My word for this year is HEALTH. Whilst I intended this primarily to mean physical health, due to the fact that I had an awful physical time of it last year, I realise that health means good mental wellbeing too.
I have clinical depression. I try to ignore it, but like most things detrimental to our health, unless you deal with it, the black dog will not be silenced.
This past week has seen it rear its ugly head good and proper.
Partly, it’s hormonal. My PMS is shocking. I become suicidal and demented and I want to rip my eyes out. It is a type of manic darkness that is frightening, nay terrifying, and one I wouldn’t want to wish upon my worst enemy.
Partly, it is because I am tired. It was a long year last year, and whilst delightful, the long school holiday break has not been all that restful.
Mostly, though, it is because I haven’t really dealt with it. Not really. Not at the level I need to if I am to see any sustained recovery.
And so with my word HEALTH in hand, I decided to sign up for Rick Hanson’s The Foundation of Wellbeing course*. Rick Hanson for the uninitiated is a neuropsychologist who has written a number of books on happiness and wellbeing. The course itself consists of 12 pillars and it is recommended that each pillar be taken over a period of a month in order to assimilate and practice the skills learned.
The start of the program, January for me, is about self caring – the foundation upon which all else comes. It is about befriending yourself, being your own advocate, being your own cheer buddy, being there for yourself when times get tough.
I am so bad at this. I advocate for other people all the time, yet judge myself so harshly. Mr C will often lament that I take the best parts of everybody I meet, mash them together and try to be an amalgamation of all of the best bits of all of the people I ever meet. An impossibility of course.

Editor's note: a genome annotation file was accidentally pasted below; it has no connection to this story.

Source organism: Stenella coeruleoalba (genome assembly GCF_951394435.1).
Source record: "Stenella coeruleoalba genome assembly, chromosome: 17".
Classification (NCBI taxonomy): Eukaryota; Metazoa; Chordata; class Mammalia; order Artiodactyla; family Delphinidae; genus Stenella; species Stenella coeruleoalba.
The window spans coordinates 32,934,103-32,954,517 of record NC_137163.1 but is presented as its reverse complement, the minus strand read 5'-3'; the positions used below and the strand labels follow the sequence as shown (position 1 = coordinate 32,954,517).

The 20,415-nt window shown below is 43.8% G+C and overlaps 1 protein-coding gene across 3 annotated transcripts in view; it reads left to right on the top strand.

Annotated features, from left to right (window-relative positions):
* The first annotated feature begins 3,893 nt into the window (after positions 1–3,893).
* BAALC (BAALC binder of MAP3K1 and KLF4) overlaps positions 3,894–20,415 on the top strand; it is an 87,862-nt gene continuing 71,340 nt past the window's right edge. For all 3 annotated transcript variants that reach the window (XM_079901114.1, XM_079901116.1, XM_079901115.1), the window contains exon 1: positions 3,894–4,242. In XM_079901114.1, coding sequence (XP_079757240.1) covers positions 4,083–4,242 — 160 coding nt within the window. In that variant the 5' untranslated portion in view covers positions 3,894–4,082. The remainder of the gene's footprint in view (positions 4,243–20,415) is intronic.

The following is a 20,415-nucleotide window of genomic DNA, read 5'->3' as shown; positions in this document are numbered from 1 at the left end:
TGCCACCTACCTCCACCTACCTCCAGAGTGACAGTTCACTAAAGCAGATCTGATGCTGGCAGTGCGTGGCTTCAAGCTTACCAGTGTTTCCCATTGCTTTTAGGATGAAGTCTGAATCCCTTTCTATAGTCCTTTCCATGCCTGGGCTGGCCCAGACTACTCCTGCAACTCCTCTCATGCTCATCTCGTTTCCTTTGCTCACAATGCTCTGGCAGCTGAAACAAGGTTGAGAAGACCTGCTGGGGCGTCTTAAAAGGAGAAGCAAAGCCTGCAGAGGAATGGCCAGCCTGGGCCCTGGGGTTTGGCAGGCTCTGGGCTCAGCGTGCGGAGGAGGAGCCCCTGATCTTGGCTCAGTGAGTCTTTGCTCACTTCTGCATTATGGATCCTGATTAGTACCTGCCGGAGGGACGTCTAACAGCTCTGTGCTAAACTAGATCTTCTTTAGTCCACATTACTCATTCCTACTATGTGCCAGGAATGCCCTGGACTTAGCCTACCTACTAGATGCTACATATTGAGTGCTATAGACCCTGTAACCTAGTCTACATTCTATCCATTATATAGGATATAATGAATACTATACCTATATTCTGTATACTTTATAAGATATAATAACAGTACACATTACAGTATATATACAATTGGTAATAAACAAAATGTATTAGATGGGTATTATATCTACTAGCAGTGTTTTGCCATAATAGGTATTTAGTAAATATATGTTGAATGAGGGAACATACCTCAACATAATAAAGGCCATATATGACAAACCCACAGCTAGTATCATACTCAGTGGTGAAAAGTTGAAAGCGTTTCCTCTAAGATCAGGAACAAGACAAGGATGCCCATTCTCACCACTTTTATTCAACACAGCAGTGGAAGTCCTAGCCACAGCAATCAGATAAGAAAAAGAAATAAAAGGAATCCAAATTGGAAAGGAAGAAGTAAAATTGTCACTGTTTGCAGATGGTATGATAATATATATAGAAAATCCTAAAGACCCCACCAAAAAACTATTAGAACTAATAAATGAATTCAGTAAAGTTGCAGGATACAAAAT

The result is that I fail, time and again. It feeds my lack of self worth like a self perpetuating downward spiral. And because I am constantly scanning other people for their “good bits” and trying to apply them to my own life, I have lost my own sense of self. And that is a terrible thing to live with.
Have you seen those things that say “find your purpose”, and in it they say “what is your passion, for that is your purpose,” or “what is the one thing you would do if money was no object?” Do you have an answer ready? I don’t. I don’t have a bloody clue. I just stare blankly at the page, because I don’t seem to have a passion, a burning desire, or one thing that I would rather be doing. I’m too busy trying to assimilate traits that I feel would make me a better person, a more valued person, a less judged person, a person worthy of life and living.
And it is tiring. Oh my word, it is so tiring. Judging oneself so harshly takes effort. Enormous effort. And of course, because they are other peoples’ traits, it is almost impossible to make them my own. They are counterintuitive to who I am, yet I no longer have a clue as to “who I am” is anymore.
And so I become demented. Crazed. An internal inferno burning my mind, like a fuse lit at one end of my brain that rages through every neurone that exists until I feel an imminent explosion. It is at this point I can sympathise with those people who self harm, because it is in those moments that I feel the very same urge, though have never gone through with it.
Have you heard the story of the two wolves? I have heard a number of versions of the story, and forgive me if you have heard it, but it goes something like this. A boy asks his grandfather how he came to be so wise and so contented in life, how he always manages to see the good and lets the bad just pass on through. The grandfather looks at his grandson and says “My boy, there are with us at all times two wolves. One is full of hate and anger, one is full of love and peace. I just give the one full of love and peace more attention.”
At this point in time, I am aware that I am giving the wolf of depression, as I like to call him, way more attention. It consumes me, baring its teeth at me, orange eyes flashing wickedly at my soul. I love wolves, but I know too that they represent a shadow side to me that feels like it has control.
This is my year to wrestle back that control, to give the wolf of love and peace the attention it deserves and to find some respite for my mind that is so weary, so beaten, so broken.
Depression is such a horrible thing, so debilitating, more debilitating than most people imagine. But I can’t give up. I have to realise my quest of what peace of mind actually feels like, of what a life of meaning and purpose feels like, and until I find it, until I achieve it, I will not give up.
I hope you don’t give up either.
I have hope for the Rick Hanson programme. I like him and I certainly enjoyed my first session. It makes total sense to me. First be a friend to yourself. I can do that. Surely, I can do that.
Until next time,
* This is not a sponsored post at all.